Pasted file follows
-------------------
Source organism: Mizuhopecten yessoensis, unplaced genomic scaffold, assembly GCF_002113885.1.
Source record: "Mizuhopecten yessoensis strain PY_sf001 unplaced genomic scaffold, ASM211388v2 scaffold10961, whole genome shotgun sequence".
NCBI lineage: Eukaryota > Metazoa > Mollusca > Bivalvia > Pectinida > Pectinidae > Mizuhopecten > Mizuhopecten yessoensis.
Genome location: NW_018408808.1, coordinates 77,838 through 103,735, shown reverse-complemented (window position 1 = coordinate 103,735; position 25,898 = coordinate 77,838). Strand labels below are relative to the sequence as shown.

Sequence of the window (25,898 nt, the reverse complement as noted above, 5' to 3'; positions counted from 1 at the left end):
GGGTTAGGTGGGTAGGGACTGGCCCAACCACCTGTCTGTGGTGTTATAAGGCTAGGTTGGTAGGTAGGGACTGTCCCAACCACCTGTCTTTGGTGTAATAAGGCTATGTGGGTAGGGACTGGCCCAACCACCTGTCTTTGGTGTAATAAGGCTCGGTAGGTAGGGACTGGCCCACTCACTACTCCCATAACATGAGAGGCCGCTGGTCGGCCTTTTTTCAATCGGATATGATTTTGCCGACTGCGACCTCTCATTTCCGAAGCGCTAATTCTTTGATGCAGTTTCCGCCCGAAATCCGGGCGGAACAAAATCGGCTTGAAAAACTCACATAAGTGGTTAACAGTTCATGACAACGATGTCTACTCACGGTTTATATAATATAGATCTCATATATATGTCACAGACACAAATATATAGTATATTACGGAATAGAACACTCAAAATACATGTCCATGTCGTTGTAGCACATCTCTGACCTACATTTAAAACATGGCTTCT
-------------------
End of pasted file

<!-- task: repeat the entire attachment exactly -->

Source organism: Mizuhopecten yessoensis, unplaced genomic scaffold, assembly GCF_002113885.1.
Source record: "Mizuhopecten yessoensis strain PY_sf001 unplaced genomic scaffold, ASM211388v2 scaffold10961, whole genome shotgun sequence".
NCBI lineage: Eukaryota > Metazoa > Mollusca > Bivalvia > Pectinida > Pectinidae > Mizuhopecten > Mizuhopecten yessoensis.
Genome location: NW_018408808.1, coordinates 77,838 through 103,735, shown reverse-complemented (window position 1 = coordinate 103,735; position 25,898 = coordinate 77,838). Strand labels below are relative to the sequence as shown.

Sequence of the window (25,898 nt, the reverse complement as noted above, 5' to 3'; positions counted from 1 at the left end):
GGGTTAGGTGGGTAGGGACTGGCCCAACCACCTGTCTGTGGTGTTATAAGGCTAGGTTGGTAGGTAGGGACTGTCCCAACCACCTGTCTTTGGTGTAATAAGGCTATGTGGGTAGGGACTGGCCCAACCACCTGTCTTTGGTGTAATAAGGCTCGGTAGGTAGGGACTGGCCCACTCACTACTCCCATAACATGAGAGGCCGCTGGTCGGCCTTTTTTCAATCGGATATGATTTTGCCGACTGCGACCTCTCATTTCCGAAGCGCTAATTCTTTGATGCAGTTTCCGCCCGAAATCCGGGCGGAACAAAATCGGCTTGAAAAACTCACATAAGTGGTTAACAGTTCATGACAACGATGTCTACTCACGGTTTATATAATATAGATCTCATATATATGTCACAGACACAAATATATAGTATATTACGGAATAGAACACTCAAAATACATGTCCATGTCGTTGTAGCACATCTCTGACCTACATTTAAAACATGGCTTCT